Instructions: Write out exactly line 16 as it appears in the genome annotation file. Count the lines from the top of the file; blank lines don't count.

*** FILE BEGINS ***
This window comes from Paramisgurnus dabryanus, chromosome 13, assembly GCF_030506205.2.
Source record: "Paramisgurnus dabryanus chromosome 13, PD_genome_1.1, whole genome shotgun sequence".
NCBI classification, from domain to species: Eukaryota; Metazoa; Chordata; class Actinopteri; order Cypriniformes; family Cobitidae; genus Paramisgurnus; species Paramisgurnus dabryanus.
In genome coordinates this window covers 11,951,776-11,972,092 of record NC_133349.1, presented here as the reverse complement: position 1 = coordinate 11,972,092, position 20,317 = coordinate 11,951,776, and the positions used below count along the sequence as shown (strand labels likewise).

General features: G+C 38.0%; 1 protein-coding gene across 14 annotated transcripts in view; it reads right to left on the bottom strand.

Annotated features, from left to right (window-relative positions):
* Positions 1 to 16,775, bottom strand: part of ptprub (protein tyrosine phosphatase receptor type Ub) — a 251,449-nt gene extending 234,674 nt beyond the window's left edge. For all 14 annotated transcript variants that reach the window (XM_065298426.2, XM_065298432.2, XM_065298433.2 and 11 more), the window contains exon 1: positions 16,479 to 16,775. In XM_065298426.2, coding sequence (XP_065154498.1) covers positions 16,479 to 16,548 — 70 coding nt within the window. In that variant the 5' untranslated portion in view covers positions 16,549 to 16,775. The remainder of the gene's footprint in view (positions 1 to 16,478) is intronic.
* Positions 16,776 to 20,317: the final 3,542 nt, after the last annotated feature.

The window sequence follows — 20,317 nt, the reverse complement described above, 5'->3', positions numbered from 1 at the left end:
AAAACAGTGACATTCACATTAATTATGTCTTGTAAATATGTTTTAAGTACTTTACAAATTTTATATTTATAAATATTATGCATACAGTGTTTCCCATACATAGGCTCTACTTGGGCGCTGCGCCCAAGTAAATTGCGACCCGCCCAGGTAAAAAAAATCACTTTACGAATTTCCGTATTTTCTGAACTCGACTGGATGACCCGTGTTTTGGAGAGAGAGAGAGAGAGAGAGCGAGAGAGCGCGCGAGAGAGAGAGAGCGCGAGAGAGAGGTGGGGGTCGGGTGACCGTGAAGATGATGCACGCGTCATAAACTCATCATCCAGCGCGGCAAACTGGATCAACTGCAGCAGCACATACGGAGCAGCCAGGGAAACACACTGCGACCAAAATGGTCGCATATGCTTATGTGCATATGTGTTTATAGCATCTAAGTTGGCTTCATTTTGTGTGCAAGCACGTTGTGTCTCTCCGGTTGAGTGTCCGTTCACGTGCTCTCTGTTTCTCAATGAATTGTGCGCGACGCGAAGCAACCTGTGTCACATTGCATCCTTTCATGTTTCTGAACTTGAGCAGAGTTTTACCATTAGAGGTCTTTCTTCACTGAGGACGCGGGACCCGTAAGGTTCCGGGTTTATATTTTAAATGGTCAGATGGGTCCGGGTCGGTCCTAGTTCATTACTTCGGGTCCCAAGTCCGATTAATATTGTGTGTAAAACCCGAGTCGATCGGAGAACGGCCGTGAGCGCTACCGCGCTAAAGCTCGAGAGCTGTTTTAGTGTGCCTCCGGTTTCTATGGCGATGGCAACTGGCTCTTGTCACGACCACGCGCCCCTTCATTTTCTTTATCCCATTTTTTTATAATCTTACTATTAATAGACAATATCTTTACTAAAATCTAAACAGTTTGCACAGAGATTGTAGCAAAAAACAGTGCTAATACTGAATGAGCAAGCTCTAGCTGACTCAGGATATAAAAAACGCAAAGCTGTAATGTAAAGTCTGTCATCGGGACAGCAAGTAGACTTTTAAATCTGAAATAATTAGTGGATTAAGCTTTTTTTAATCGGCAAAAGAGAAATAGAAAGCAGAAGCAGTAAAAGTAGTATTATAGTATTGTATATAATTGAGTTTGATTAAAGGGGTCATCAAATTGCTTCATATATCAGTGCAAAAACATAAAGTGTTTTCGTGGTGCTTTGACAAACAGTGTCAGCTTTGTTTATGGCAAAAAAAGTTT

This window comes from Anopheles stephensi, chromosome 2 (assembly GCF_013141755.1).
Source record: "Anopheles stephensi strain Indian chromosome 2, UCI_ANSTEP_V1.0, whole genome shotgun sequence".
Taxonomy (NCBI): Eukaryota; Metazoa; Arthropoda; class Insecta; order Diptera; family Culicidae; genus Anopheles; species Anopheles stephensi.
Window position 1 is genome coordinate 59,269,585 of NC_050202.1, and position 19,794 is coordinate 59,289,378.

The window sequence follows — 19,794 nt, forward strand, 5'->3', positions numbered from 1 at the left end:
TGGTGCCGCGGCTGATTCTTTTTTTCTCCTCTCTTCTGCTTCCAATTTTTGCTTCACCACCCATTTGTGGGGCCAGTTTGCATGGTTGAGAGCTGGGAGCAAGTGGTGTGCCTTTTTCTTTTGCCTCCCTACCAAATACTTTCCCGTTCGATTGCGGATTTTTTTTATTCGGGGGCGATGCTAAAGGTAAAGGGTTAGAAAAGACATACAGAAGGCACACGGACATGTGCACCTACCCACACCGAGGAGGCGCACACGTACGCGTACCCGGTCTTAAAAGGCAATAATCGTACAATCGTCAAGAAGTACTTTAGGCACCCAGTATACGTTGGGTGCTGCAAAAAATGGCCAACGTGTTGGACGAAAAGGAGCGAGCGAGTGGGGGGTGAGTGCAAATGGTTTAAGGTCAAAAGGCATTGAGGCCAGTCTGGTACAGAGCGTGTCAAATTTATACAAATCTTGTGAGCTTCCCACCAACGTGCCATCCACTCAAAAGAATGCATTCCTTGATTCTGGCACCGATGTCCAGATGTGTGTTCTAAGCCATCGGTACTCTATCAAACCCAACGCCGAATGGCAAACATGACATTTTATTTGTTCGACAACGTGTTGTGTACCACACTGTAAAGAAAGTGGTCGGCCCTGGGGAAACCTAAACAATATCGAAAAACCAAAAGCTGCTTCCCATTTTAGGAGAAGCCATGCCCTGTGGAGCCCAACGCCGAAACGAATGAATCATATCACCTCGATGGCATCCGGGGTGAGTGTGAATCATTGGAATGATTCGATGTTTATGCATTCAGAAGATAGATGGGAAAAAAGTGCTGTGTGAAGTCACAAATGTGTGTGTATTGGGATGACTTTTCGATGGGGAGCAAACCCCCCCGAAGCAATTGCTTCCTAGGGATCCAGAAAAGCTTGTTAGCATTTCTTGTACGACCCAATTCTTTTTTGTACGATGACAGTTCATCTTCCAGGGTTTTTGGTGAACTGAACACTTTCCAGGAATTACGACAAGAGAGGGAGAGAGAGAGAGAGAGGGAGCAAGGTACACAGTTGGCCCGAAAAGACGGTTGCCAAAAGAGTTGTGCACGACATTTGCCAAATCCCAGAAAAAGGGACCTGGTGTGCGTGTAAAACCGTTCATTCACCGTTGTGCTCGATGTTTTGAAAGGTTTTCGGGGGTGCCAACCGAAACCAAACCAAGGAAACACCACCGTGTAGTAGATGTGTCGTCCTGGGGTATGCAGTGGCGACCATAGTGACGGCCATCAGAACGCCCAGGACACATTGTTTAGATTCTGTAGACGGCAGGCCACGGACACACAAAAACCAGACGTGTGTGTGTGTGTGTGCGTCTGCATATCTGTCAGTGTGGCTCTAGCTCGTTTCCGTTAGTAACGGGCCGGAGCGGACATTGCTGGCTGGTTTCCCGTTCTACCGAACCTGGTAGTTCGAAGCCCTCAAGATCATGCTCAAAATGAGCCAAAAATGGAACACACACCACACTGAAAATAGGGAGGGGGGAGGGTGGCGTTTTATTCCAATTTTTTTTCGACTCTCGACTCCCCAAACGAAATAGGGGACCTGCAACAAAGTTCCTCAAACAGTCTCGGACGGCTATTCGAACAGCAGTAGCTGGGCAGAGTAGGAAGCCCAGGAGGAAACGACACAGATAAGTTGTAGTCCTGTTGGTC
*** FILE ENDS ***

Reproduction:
TGGTGCCGCGGCTGATTCTTTTTTTCTCCTCTCTTCTGCTTCCAATTTTTGCTTCACCACCCATTTGTGGGGCCAGTTTGCATGGTTGAGAGCTGGGAGCAAGTGGTGTGCCTTTTTCTTTTGCCTCCCTACCAAATACTTTCCCGTTCGATTGCGGATTTTTTTTATTCGGGGGCGATGCTAAAGGTAAAGGGTTAGAAAAGACATACAGAAGGCACACGGACATGTGCACCTACCCACACCGAGGAGGCGCACACGTACGCGTACCCGGTCTTAAAAGGCAATAATCGTACAATCGTCAAGAAGTACTTTAGGCACCCAGTATACGTTGGGTGCTGCAAAAAATGGCCAACGTGTTGGACGAAAAGGAGCGAGCGAGTGGGGGGTGAGTGCAAATGGTTTAAGGTCAAAAGGCATTGAGGCCAGTCTGGTACAGAGCGTGTCAAATTTATACAAATCTTGTGAGCTTCCCACCAACGTGCCATCCACTCAAAAGAATGCATTCCTTGATTCTGGCACCGATGTCCAGATGTGTGTTCTAAGCCATCGGTACTCTATCAAACCCAACGCCGAATGGCAAACATGACATTTTATTTGTTCGACAACGTGTTGTGTACCACACTGTAAAGAAAGTGGTCGGCCCTGGGGAAACCTAAACAATATCGAAAAACCAAAAGCTGCTTCCCATTTTAGGAGAAGCCATGCCCTGTGGAGCCCAACGCCGAAACGAATGAATCATATCACCTCGATGGCATCCGGGGTGAGTGTGAATCATTGGAATGATTCGATGTTTATGCATTCAGAAGATAGATGGGAAAAAAGTGCTGTGTGAAGTCACAAATGTGTGTGTATTGGGATGACTTTTCGATGGGGAGCAAACCCCCCCGAAGCAATTGCTTCCTAGGGATCCAGAAAAGCTTGTTAGCATTTCTTGTACGACCCAATTCTTTTTTGTACGATGACAGTTCATCTTCCAGGGTTTTTGGTGAACTGAACACTTTCCAGGAATTACGACAAGAGAGGGAGAGAGAGAGAGAGAGGGAGCAAGGTACACAGTTGGCCCGAAAAGACGGTTGCCAAAAGAGTTGTGCACGACATTTGCCAAATCCCAGAAAAAGGGACCTGGTGTGCGTGTAAAACCGTTCATTCACCGTTGTGCTCGATGTTTTGAAAGGTTTTCGGGGGTGCCAACCGAAACCAAACCAAGGAAACACCACCGTGTAGTAGATGTGTCGTCCTGGGGTATGCAGTGGCGACCATAGTGACGGCCATCAGAACGCCCAGGACACATTGTTTAGATTCTGTAGACGGCAGGCCACGGACACACAAAAACCAGACGTGTGTGTGTGTGTGTGCGTCTGCATATCTGTCAGTGTGGCTCTAGCTCGTTTCCGTTAGTAACGGGCCGGAGCGGACATTGCTGGCTGGTTTCCCGTTCTACCGAACCTGGTAGTTCGAAGCCCTCAAGATCATGCTCAAAATGAGCCAAAAATGGAACACACACCACACTGAAAATAGGGAGGGGGGAGGGTGGCGTTTTATTCCAATTTTTTTTCGACTCTCGACTCCCCAAACGAAATAGGGGACCTGCAACAAAGTTCCTCAAACAGTCTCGGACGGCTATTCGAACAGCAGTAGCTGGGCAGAGTAGGAAGCCCAGGAGGAAACGACACAGATAAGTTGTAGTCCTGTTGGTC